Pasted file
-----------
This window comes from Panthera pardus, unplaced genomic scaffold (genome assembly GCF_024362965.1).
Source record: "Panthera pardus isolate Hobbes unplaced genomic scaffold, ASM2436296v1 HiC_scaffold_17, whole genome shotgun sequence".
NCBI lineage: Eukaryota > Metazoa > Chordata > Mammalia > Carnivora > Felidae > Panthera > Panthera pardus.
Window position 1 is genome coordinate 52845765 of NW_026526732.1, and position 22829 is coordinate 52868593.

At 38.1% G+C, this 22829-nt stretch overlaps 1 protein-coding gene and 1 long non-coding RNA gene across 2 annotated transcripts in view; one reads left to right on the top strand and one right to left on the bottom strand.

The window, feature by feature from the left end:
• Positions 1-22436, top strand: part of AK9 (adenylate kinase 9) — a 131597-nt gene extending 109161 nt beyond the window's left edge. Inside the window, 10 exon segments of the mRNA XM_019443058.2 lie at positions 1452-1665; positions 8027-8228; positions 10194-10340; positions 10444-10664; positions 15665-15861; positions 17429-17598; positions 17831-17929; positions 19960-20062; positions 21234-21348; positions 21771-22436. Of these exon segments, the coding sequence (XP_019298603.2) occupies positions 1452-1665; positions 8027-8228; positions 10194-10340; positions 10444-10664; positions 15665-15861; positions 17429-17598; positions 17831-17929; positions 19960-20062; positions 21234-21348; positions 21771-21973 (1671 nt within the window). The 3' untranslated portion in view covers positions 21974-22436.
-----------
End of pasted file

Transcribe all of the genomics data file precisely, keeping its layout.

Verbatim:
This window comes from Panthera pardus, unplaced genomic scaffold (genome assembly GCF_024362965.1).
Source record: "Panthera pardus isolate Hobbes unplaced genomic scaffold, ASM2436296v1 HiC_scaffold_17, whole genome shotgun sequence".
NCBI lineage: Eukaryota > Metazoa > Chordata > Mammalia > Carnivora > Felidae > Panthera > Panthera pardus.
Window position 1 is genome coordinate 52845765 of NW_026526732.1, and position 22829 is coordinate 52868593.

At 38.1% G+C, this 22829-nt stretch overlaps 1 protein-coding gene and 1 long non-coding RNA gene across 2 annotated transcripts in view; one reads left to right on the top strand and one right to left on the bottom strand.

The window, feature by feature from the left end:
• Positions 1-22436, top strand: part of AK9 (adenylate kinase 9) — a 131597-nt gene extending 109161 nt beyond the window's left edge. Inside the window, 10 exon segments of the mRNA XM_019443058.2 lie at positions 1452-1665; positions 8027-8228; positions 10194-10340; positions 10444-10664; positions 15665-15861; positions 17429-17598; positions 17831-17929; positions 19960-20062; positions 21234-21348; positions 21771-22436. Of these exon segments, the coding sequence (XP_019298603.2) occupies positions 1452-1665; positions 8027-8228; positions 10194-10340; positions 10444-10664; positions 15665-15861; positions 17429-17598; positions 17831-17929; positions 19960-20062; positions 21234-21348; positions 21771-21973 (1671 nt within the window). The 3' untranslated portion in view covers positions 21974-22436.